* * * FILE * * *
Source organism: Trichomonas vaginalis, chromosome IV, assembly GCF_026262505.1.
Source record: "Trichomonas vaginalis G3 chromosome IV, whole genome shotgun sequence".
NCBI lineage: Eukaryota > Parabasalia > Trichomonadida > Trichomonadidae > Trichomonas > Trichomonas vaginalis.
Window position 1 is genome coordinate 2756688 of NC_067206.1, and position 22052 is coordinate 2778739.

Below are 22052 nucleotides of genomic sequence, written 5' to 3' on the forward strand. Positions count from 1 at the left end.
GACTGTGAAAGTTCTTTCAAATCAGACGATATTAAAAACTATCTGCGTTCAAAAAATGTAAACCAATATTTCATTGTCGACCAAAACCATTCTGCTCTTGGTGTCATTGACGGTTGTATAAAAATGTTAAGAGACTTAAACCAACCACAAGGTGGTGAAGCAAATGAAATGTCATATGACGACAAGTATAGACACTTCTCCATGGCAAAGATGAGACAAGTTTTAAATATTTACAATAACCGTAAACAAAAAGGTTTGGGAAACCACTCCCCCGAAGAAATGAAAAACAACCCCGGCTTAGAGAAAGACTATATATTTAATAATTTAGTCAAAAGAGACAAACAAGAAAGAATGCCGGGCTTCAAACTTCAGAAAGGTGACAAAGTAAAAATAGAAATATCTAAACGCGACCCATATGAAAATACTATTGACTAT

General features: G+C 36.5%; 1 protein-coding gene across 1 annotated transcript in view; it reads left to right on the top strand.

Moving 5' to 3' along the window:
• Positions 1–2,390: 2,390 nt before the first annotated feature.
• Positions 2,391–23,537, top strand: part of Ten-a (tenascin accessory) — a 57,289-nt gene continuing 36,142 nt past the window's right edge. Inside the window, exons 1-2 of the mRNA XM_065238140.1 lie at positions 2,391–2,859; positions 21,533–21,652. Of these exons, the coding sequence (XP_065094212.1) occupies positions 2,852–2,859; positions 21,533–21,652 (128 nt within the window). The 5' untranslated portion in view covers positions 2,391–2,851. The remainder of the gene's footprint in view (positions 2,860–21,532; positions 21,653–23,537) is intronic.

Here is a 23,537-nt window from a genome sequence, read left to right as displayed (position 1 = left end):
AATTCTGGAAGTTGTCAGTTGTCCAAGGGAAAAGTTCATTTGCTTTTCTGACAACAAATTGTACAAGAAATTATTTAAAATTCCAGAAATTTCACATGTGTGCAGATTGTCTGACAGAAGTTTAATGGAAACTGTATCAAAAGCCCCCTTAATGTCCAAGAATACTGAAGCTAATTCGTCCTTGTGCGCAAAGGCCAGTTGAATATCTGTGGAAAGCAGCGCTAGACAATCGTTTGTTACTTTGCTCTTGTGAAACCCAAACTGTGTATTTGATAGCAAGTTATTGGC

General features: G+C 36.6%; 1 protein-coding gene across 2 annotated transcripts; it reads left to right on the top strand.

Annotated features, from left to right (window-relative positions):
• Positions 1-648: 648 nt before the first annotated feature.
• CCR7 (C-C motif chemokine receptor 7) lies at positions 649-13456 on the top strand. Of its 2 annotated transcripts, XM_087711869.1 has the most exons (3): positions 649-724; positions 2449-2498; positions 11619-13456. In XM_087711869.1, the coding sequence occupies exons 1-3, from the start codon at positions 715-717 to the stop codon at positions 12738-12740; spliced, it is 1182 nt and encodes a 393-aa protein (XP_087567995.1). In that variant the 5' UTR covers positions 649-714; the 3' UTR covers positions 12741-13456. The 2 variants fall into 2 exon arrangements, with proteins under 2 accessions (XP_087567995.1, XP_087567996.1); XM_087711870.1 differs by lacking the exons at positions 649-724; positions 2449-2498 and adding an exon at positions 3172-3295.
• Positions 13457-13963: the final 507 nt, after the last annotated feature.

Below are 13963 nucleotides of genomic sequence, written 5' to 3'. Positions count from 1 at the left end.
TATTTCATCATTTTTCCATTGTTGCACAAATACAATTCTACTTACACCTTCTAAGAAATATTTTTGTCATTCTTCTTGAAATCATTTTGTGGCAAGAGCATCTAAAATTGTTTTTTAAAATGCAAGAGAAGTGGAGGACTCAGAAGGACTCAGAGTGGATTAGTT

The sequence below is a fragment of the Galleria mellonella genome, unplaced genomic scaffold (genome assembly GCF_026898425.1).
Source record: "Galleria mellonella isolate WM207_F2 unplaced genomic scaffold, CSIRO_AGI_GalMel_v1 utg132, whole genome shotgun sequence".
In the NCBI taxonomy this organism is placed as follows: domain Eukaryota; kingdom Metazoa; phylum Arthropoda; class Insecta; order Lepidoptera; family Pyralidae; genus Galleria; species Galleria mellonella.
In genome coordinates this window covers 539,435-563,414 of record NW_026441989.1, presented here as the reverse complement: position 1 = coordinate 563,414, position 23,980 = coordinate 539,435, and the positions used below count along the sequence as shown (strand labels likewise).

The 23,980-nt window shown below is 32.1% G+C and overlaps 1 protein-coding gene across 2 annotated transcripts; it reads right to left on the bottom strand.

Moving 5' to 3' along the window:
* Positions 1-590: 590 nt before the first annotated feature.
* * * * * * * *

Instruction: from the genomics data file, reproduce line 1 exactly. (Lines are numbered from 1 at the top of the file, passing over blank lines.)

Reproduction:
Source organism: Trichomonas vaginalis, chromosome IV, assembly GCF_026262505.1.